I was growing closer to the pier; Slipping and slithering over the seaweed covered rocks, it really was not that far away a few hundred yards at most but in that weather, in the dark, it felt like miles. I was tired, well I was never not tired, being something of an insomniac, but I was even more tired than usual yet I knew that they needed me, I knew the tides, I knew the sea.

As I grew closer to the old shipyard pier, standing, as an anomaly, concrete and Iron, set against the sea loch with heather and gorse covered hills behind. Argyll itself is strange in that way, all that is modern, all that is new seems silly against the grand backdrop of the central volcanic ridge that runs down the centre of the Kintyre peninsula, wild and rugged, dotted with farmsteads, gorse heather and little else but sheep.

I saw movement, grey against grey and so I could not be sure what it was but I was once a hunter and so knew to look for movement rather than signs and we humans are still predators and so detect the movement of prey easily.

Half of the old ramshackle pier metal built stood out of the water now so you could pass underneath it but on the other side I knew there was a deep water channel where they could launch the boats. It was close to my house and I knew it well. I had fished off of it when I was younger for mackerel, sea bass and red mullet and had caught many from its pier. I wondered if any of the searchers had come this way perhaps knowing the sea as I did but they were the people from the bungalows, the insurance salesmen, the carpenters, the policemen, the civil servants. And I saw no wee groups rather I saw, a flash of pale flesh as something moved between the beams of the old pier. It was nothing more than a glimpse but I saw a human.

I am as sure of it today as I was then. I sped up giving myself a few more bruises in the process and found myself under the pier at the deep water channel with nothing to be seen. I headed down to the water as I had definitely seen something yet there was nothing I could descry in the gloom and so despite my misgivings removed my flashlight from my pocket and used it to scan the surface of the water. Nothing floated there yet I wondered if someone had made it to shore as it was definitely human skin I had seen in the movement and the small break in the cloud that gave a very little light.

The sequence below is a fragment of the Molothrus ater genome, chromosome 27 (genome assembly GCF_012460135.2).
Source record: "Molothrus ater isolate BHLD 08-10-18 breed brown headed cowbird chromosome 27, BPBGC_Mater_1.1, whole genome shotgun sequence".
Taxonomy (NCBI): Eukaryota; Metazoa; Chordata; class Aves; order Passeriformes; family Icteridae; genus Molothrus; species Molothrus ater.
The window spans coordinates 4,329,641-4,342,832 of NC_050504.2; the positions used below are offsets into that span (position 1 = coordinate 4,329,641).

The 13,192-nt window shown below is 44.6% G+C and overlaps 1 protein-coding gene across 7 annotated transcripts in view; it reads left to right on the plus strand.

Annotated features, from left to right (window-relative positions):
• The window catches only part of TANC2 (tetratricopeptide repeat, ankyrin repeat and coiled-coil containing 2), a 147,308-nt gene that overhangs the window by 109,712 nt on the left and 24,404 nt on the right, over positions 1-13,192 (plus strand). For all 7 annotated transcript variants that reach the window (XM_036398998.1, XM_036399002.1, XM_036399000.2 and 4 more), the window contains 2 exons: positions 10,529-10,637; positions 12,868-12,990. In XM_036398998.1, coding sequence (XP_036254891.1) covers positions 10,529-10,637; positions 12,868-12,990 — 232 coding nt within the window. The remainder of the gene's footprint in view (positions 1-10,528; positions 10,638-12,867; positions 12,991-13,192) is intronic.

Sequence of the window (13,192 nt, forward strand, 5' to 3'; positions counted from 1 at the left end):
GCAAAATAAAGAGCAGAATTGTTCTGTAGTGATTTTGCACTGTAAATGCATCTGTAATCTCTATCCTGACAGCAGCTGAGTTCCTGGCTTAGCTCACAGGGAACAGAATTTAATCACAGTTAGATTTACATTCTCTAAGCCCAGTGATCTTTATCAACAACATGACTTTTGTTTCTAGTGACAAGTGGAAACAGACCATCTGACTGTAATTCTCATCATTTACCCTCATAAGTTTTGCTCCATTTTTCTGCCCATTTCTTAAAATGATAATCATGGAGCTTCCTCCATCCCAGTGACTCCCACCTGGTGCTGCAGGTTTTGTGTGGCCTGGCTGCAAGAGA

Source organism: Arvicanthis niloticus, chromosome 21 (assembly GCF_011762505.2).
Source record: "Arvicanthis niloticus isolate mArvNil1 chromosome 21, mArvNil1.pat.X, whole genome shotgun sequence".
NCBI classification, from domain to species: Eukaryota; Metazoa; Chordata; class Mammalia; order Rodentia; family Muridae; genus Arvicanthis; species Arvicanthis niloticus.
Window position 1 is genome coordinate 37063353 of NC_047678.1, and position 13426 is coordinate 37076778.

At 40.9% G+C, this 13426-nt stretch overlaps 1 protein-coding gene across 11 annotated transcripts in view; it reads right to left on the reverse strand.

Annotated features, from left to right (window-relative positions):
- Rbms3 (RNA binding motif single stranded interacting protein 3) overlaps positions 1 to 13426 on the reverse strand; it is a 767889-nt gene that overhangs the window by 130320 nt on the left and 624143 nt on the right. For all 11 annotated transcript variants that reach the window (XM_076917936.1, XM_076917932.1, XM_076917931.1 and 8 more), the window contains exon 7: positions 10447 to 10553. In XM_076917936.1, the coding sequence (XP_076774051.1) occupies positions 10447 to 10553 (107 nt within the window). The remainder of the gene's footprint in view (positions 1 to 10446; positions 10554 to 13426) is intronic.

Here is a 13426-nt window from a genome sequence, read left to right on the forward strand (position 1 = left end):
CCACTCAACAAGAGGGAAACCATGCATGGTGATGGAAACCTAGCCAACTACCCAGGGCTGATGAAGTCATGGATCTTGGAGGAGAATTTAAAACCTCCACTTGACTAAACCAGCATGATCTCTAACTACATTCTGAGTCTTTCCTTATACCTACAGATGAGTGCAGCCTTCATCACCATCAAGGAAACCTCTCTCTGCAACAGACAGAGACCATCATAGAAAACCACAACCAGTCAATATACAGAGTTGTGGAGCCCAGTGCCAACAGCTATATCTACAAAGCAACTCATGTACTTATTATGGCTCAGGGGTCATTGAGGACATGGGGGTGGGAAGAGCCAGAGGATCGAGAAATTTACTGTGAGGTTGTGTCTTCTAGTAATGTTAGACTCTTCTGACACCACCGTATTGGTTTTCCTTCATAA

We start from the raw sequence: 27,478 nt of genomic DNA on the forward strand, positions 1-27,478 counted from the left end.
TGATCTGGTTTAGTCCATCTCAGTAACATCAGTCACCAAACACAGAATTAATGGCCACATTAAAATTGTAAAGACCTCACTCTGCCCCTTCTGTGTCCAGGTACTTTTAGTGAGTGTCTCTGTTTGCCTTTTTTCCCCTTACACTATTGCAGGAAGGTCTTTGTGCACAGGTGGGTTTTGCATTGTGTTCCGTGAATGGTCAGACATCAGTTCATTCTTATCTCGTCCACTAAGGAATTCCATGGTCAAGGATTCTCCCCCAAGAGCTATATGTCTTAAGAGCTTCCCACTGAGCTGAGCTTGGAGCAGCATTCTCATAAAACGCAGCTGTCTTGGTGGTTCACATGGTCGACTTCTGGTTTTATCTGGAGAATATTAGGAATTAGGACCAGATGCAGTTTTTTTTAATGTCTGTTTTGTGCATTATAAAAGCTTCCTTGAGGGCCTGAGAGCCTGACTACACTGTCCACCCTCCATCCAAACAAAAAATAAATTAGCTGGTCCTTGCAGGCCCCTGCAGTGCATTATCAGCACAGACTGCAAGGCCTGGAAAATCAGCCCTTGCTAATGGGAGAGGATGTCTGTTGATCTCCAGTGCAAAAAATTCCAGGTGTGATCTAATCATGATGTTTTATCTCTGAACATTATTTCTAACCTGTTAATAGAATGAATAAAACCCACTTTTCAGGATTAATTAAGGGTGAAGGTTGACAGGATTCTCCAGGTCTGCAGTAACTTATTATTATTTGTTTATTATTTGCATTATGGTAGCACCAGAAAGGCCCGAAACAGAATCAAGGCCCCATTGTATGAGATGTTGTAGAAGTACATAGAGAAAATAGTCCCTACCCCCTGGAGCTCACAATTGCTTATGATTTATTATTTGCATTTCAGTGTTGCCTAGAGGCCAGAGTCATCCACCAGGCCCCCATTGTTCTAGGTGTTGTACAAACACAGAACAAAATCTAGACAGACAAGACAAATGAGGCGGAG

No kids would have been skinny dipping on such a night. I had never seen nor imagined such a thing as the loch was deep in deep in places and even in the hottest days of summer it was cold. It was September now and in the north September offers little of warmth and on this horrible day I do not doubt that the sea would have been slightly warmer than the land yet I would still have been very cold indeed.

Any sailor that can swim, and some cannot for fear of prolonging their death when all goes awry, knows that the first thing that you have to do no matter how cold it is, you remove your clothes; all they do is weigh you down unless you happen to have a neoprene t-shirt on at the time. And so having seen some skin I scanned the water for it. Tis' the deep water channel from which they launched thirty five foot to eighty five foot fishing trawlers and so it had to be deep and so the water was nothing other than black; I dived in.

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